Another example is to combine offset produced static interiors with a digitally produced cover that contains variable data and mailing information. This combination is used for catalog types of applications and takes advantage of the economies of producing a large static run on the offset press and the benefits of producing variable data covers that contain customized information about the recipient.
It depends on how much automation they have in their workflow system and what is done by the prepress technician. When using both technologies to produce a project, the main consideration is color fidelity and meeting customer expectations of acquiring a “match”. One of the biggest complaints heard is that the color on an offset and digital press doesn’t match. The digital process has a much wider color gamut than traditional offset and can produce a stunning array of colors. If the project will only be produced on the digital press, this is fine and the customer will probably be ecstatic with the results.
However, when the project will be produced using both technologies, this must be known early in the prepress stages. To achieve a reasonable color match, the digital press’s color capability must be “dumbed down” to match the smaller gamut of the offset press. This is the basis of color management but unfortunately is usually done by trial and error, unless the company has implemented a full color management process into their workflow.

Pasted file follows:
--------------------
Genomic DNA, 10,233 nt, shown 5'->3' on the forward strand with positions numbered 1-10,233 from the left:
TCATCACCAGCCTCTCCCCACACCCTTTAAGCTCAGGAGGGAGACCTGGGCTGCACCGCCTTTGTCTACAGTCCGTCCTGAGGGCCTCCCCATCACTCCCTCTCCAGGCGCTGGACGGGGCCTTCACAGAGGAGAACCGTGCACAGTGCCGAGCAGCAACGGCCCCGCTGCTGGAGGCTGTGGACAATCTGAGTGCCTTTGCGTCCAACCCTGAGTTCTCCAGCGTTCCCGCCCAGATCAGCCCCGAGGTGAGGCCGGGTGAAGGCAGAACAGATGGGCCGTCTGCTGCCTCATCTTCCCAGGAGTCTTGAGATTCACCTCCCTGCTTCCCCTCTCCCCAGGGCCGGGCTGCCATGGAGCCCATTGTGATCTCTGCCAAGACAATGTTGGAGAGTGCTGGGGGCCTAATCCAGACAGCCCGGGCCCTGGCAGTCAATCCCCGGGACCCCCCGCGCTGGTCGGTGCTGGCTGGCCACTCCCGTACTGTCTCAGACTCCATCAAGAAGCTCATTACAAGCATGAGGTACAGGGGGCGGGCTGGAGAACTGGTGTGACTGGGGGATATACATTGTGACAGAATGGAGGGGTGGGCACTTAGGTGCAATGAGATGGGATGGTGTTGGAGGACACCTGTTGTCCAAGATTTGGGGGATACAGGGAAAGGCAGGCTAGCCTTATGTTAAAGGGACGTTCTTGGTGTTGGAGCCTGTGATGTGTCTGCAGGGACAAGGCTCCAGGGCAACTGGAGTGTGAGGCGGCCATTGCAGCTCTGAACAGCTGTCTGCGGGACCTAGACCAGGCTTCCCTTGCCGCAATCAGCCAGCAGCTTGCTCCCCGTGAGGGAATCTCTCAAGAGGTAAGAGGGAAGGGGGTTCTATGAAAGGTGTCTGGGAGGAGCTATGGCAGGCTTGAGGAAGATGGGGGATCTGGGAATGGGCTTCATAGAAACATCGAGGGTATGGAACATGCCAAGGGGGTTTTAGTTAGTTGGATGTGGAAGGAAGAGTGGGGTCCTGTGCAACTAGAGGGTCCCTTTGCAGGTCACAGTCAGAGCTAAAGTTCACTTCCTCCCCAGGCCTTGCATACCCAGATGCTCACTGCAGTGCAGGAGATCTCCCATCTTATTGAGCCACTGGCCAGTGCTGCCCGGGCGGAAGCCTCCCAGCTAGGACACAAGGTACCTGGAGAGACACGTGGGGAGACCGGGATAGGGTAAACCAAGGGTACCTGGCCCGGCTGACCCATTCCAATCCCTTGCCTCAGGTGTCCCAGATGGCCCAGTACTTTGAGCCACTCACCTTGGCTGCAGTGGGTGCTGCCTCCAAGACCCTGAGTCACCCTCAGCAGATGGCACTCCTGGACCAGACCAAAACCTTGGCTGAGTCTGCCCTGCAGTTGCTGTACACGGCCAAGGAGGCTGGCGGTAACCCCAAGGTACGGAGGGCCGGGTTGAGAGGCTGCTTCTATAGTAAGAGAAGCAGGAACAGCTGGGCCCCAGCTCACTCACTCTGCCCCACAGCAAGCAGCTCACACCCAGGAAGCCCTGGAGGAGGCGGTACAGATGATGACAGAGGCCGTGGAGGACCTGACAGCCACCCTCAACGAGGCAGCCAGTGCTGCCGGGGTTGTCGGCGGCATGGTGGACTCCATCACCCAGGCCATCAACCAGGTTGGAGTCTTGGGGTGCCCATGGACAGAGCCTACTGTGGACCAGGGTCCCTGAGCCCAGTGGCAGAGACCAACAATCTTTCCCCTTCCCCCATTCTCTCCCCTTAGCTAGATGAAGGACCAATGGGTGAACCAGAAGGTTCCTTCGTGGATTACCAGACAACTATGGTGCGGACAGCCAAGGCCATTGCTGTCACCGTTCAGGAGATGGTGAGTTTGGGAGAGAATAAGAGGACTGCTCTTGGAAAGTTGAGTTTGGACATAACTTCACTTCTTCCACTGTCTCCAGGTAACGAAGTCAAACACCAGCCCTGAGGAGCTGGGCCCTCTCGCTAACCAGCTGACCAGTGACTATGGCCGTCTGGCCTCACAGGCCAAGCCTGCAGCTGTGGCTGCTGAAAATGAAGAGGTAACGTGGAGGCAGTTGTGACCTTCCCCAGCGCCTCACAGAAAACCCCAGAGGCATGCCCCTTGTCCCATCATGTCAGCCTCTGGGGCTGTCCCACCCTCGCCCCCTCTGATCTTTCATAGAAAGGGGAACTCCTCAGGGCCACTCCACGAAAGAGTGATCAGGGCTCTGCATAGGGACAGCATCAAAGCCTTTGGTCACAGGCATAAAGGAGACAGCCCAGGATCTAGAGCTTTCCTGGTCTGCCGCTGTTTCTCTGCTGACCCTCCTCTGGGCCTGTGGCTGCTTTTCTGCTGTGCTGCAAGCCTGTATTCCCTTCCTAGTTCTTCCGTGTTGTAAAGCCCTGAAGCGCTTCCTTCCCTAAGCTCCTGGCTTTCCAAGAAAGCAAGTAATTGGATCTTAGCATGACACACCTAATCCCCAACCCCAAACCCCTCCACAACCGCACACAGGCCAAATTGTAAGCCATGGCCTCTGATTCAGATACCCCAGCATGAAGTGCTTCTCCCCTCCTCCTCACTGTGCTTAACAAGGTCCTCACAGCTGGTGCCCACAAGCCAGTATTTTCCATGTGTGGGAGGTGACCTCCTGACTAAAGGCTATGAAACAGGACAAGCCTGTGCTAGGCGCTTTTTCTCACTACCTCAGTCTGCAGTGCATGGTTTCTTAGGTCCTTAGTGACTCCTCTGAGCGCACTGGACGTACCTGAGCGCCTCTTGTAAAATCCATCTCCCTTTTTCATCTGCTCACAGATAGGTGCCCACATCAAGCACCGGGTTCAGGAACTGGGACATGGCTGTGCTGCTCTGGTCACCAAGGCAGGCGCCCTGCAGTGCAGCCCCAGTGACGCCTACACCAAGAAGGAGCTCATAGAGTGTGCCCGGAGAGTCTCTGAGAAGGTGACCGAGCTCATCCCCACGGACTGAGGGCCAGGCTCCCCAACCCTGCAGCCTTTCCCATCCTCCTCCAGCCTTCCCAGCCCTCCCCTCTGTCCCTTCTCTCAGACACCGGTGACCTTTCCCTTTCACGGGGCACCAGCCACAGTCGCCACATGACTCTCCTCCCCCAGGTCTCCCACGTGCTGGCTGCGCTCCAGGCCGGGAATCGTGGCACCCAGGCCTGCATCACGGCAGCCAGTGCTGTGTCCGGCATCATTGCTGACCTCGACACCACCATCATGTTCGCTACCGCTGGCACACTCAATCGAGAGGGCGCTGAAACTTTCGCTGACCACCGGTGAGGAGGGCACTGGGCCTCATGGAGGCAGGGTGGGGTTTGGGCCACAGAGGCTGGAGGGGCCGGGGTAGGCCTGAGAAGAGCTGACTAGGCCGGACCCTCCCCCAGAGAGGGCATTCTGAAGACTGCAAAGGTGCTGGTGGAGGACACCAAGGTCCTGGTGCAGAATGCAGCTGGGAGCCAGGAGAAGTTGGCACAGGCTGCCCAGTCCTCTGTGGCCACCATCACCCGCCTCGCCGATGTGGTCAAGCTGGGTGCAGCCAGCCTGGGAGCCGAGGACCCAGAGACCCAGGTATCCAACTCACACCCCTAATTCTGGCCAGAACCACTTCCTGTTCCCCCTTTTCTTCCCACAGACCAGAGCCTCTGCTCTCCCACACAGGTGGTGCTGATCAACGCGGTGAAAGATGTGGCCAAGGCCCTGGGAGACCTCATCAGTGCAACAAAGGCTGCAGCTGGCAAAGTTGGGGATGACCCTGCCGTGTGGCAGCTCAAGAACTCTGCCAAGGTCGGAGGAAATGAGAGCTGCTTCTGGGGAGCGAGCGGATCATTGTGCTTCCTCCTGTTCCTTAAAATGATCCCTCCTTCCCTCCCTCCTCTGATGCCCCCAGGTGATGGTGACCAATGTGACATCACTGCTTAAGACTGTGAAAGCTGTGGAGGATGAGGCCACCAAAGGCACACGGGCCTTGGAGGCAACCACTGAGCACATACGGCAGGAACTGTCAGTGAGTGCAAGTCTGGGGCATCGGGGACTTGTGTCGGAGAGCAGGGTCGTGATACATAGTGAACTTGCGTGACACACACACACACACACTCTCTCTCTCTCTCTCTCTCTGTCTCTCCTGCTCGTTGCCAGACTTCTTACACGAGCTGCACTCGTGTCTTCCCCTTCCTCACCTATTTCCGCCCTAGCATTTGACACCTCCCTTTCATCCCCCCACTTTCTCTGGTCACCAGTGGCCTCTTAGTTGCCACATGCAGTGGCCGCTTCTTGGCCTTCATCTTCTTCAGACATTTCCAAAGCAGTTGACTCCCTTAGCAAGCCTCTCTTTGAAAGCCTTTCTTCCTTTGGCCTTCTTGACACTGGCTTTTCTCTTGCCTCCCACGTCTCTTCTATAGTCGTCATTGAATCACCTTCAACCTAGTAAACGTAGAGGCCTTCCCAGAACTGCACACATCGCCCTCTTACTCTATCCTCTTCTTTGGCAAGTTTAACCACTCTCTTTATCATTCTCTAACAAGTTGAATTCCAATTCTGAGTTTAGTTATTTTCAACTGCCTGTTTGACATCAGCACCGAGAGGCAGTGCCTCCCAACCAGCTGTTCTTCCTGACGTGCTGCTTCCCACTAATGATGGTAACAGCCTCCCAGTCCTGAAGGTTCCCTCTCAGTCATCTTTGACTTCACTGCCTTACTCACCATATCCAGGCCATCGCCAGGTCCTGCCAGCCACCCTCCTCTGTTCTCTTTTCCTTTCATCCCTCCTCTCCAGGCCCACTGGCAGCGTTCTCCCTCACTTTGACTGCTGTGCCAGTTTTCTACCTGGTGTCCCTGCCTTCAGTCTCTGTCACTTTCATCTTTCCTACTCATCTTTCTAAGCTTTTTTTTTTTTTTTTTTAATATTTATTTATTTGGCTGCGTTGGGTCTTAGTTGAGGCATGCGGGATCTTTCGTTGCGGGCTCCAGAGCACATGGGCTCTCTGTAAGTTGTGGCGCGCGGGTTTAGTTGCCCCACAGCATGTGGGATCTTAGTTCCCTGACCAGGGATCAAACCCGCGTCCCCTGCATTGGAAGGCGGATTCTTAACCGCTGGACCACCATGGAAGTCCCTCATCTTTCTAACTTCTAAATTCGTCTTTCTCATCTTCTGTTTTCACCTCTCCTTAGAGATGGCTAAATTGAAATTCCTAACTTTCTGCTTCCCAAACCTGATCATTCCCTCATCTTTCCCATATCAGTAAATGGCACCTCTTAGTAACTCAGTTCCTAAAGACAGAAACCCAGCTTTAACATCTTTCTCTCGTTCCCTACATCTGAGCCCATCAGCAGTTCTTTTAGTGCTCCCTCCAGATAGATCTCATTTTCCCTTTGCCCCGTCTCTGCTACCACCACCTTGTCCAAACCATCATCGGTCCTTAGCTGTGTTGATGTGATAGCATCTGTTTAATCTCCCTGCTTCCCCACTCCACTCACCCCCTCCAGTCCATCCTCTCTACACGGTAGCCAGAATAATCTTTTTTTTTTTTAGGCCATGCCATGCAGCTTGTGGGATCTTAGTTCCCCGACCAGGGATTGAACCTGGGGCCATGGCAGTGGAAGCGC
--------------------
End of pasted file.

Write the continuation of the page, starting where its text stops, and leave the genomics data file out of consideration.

Digital vs. offset
During this difficult economic time, some printing went away. Customers minimized the amount of printing they were doing and some applications were replaced by electronic distribution such as emails. And as the North American manufacturing base continues to shrink, the printing that went along with the products also moved offshore. Customers are now looking for shorter run, customized printing that can be delivered quickly. The days of long run static printing are over for many projects.
Digital will continue to erode the base of offset printing to a point that if the predictions are correct, there will be more pages produced via digital than offset within a decade. It is evolutionary and natural that if one technology can produce and manufacture a product better, faster and cheaper than its predecessor, it will “win”.
Many printing companies resisted the introduction of digital printing. They felt the quality of digital was not high enough, or that they didn’t have the right type of applications or customers to warrant adding digital capabilities. There has been a tremendous change in the digital printing industry the past three or four years with the refinement of digital presses that produce very high quality, and this is finally catching the eye of the owners.
The difficult economic environment has accelerated the desire for customers to print less and look at alternative mediums. With the addition of digital print capabilities and its accompanying services such as variable data and personalized landing pages, today’s printer is in a great position to offer their customers not only traditional offset print, but also satisfy their needs for other services.